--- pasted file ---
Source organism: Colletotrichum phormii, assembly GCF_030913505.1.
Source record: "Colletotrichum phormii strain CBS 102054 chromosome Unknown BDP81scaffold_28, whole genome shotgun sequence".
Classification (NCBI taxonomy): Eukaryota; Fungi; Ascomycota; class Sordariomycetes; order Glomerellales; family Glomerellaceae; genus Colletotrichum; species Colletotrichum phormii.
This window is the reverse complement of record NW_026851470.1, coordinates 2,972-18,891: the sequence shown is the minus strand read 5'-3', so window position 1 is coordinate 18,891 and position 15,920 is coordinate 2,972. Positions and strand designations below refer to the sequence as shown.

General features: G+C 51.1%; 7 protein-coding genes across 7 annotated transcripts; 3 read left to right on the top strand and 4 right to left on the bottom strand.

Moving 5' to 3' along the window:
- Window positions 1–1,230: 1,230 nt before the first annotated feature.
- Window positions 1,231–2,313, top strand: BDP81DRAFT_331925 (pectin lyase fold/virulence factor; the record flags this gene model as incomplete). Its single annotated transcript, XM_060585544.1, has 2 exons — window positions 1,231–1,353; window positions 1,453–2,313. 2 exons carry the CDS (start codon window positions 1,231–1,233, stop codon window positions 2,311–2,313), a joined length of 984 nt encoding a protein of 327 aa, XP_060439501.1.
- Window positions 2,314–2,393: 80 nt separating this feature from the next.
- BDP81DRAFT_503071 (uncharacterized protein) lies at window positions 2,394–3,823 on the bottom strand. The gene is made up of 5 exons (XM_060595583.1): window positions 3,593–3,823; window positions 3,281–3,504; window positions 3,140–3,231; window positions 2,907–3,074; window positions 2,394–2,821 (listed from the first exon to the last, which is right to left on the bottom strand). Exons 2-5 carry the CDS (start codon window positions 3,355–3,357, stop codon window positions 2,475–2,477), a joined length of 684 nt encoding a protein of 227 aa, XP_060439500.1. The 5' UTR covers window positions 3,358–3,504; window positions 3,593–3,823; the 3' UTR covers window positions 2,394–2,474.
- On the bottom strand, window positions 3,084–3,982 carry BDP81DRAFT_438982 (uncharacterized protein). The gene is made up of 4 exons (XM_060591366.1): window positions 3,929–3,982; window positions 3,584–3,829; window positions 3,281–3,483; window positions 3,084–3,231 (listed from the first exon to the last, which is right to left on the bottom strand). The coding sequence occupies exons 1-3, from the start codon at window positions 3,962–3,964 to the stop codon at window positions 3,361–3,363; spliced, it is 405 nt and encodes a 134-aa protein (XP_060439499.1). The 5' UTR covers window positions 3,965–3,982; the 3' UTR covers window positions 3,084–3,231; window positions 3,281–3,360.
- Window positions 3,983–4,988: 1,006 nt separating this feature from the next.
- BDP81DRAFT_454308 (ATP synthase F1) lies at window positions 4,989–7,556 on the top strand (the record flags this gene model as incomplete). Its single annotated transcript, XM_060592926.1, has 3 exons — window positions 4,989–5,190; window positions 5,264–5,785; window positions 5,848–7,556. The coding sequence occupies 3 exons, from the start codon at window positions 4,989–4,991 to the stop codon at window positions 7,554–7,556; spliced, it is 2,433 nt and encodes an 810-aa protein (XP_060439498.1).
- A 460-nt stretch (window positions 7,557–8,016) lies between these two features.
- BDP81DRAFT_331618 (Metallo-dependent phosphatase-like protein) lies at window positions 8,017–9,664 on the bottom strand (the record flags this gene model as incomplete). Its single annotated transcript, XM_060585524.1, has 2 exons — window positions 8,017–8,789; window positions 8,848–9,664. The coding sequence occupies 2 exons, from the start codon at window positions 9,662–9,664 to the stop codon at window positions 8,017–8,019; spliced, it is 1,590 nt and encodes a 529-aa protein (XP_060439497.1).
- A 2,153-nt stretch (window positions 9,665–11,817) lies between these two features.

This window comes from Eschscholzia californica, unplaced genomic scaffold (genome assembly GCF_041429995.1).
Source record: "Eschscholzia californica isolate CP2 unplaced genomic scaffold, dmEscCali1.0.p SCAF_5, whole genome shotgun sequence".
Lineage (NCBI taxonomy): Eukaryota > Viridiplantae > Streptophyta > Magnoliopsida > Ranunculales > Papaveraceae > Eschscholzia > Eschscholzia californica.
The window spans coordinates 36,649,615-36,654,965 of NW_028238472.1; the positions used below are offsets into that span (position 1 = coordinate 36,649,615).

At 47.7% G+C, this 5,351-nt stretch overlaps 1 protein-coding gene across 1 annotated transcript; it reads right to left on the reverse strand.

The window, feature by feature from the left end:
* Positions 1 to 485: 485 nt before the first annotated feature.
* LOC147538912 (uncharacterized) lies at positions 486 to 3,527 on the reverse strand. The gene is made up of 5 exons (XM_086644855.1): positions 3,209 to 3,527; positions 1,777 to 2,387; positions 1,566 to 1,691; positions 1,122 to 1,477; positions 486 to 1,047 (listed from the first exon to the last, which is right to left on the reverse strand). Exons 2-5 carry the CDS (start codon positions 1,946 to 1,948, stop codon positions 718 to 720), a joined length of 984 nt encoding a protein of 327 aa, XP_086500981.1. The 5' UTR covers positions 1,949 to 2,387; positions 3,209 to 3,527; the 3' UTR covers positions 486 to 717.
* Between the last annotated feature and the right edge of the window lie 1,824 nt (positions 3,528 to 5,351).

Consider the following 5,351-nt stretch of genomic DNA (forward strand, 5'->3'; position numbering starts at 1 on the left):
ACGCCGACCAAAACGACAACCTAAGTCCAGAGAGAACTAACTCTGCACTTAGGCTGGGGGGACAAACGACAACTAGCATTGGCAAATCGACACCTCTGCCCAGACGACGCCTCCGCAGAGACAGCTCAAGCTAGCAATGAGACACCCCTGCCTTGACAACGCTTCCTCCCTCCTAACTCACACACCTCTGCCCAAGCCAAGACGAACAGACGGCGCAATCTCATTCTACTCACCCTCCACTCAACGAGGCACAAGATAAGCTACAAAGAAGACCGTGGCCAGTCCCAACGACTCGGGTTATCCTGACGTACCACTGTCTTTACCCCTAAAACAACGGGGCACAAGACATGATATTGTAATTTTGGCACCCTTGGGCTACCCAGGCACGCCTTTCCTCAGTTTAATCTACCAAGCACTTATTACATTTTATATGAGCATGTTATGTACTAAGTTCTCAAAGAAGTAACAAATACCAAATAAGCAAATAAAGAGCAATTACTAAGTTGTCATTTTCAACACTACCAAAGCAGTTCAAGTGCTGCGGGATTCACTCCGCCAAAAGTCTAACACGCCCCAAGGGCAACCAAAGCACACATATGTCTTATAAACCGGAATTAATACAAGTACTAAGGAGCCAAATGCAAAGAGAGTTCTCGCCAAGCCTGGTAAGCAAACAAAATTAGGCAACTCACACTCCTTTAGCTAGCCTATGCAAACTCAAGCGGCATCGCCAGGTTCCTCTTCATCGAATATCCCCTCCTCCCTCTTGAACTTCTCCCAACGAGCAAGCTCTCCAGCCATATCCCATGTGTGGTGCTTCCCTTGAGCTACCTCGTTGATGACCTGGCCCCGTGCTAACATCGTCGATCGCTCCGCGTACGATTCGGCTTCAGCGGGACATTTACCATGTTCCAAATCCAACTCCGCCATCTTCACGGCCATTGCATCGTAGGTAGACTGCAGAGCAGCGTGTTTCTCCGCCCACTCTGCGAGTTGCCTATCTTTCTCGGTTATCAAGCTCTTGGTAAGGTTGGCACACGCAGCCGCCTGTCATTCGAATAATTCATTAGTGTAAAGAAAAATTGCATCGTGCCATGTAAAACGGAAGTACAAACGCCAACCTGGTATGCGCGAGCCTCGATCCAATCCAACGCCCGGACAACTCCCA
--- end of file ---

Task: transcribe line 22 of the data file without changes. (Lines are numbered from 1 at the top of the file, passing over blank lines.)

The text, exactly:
The window, feature by feature from the left end: